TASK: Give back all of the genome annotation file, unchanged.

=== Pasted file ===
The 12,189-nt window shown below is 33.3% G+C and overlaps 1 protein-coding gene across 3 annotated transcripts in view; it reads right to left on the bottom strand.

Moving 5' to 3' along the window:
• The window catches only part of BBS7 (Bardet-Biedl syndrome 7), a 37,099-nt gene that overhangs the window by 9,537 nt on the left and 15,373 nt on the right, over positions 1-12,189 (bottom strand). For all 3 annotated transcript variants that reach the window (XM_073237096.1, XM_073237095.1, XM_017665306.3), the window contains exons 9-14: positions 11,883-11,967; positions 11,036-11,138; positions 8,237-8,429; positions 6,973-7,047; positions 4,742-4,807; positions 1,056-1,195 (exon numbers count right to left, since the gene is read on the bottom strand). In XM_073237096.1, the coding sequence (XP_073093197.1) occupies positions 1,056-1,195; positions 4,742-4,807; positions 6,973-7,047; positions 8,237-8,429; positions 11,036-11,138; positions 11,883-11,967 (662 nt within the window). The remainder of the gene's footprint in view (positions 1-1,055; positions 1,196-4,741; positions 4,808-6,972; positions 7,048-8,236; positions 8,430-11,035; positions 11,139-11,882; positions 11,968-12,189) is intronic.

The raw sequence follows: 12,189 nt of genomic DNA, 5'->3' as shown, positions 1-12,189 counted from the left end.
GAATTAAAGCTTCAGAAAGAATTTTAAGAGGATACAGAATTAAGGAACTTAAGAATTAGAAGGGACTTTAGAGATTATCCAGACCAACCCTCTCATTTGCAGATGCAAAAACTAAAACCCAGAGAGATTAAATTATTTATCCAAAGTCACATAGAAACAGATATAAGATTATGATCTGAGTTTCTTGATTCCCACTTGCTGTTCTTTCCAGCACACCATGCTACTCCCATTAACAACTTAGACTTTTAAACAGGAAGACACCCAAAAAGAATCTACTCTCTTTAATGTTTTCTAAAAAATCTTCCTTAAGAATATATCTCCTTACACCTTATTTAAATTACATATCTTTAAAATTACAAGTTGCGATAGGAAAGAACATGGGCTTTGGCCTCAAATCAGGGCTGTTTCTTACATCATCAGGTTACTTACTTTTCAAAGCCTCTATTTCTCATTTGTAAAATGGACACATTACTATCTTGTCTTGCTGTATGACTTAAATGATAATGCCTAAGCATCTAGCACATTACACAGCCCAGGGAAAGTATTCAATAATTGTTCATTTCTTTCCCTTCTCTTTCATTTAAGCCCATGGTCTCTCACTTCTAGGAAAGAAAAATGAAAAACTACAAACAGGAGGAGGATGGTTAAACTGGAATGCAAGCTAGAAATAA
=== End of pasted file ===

The 12,189-nt window shown below is 33.3% G+C and overlaps 1 protein-coding gene across 3 annotated transcripts in view; it reads right to left on the bottom strand.

Moving 5' to 3' along the window:
• The window catches only part of BBS7 (Bardet-Biedl syndrome 7), a 37,099-nt gene that overhangs the window by 9,537 nt on the left and 15,373 nt on the right, over positions 1-12,189 (bottom strand). For all 3 annotated transcript variants that reach the window (XM_073237096.1, XM_073237095.1, XM_017665306.3), the window contains exons 9-14: positions 11,883-11,967; positions 11,036-11,138; positions 8,237-8,429; positions 6,973-7,047; positions 4,742-4,807; positions 1,056-1,195 (exon numbers count right to left, since the gene is read on the bottom strand). In XM_073237096.1, the coding sequence (XP_073093197.1) occupies positions 1,056-1,195; positions 4,742-4,807; positions 6,973-7,047; positions 8,237-8,429; positions 11,036-11,138; positions 11,883-11,967 (662 nt within the window). The remainder of the gene's footprint in view (positions 1-1,055; positions 1,196-4,741; positions 4,808-6,972; positions 7,048-8,236; positions 8,430-11,035; positions 11,139-11,882; positions 11,968-12,189) is intronic.

The raw sequence follows: 12,189 nt of genomic DNA, 5'->3' as shown, positions 1-12,189 counted from the left end.
GAATTAAAGCTTCAGAAAGAATTTTAAGAGGATACAGAATTAAGGAACTTAAGAATTAGAAGGGACTTTAGAGATTATCCAGACCAACCCTCTCATTTGCAGATGCAAAAACTAAAACCCAGAGAGATTAAATTATTTATCCAAAGTCACATAGAAACAGATATAAGATTATGATCTGAGTTTCTTGATTCCCACTTGCTGTTCTTTCCAGCACACCATGCTACTCCCATTAACAACTTAGACTTTTAAACAGGAAGACACCCAAAAAGAATCTACTCTCTTTAATGTTTTCTAAAAAATCTTCCTTAAGAATATATCTCCTTACACCTTATTTAAATTACATATCTTTAAAATTACAAGTTGCGATAGGAAAGAACATGGGCTTTGGCCTCAAATCAGGGCTGTTTCTTACATCATCAGGTTACTTACTTTTCAAAGCCTCTATTTCTCATTTGTAAAATGGACACATTACTATCTTGTCTTGCTGTATGACTTAAATGATAATGCCTAAGCATCTAGCACATTACACAGCCCAGGGAAAGTATTCAATAATTGTTCATTTCTTTCCCTTCTCTTTCATTTAAGCCCATGGTCTCTCACTTCTAGGAAAGAAAAATGAAAAACTACAAACAGGAGGAGGATGGTTAAACTGGAATGCAAGCTAGAAATAA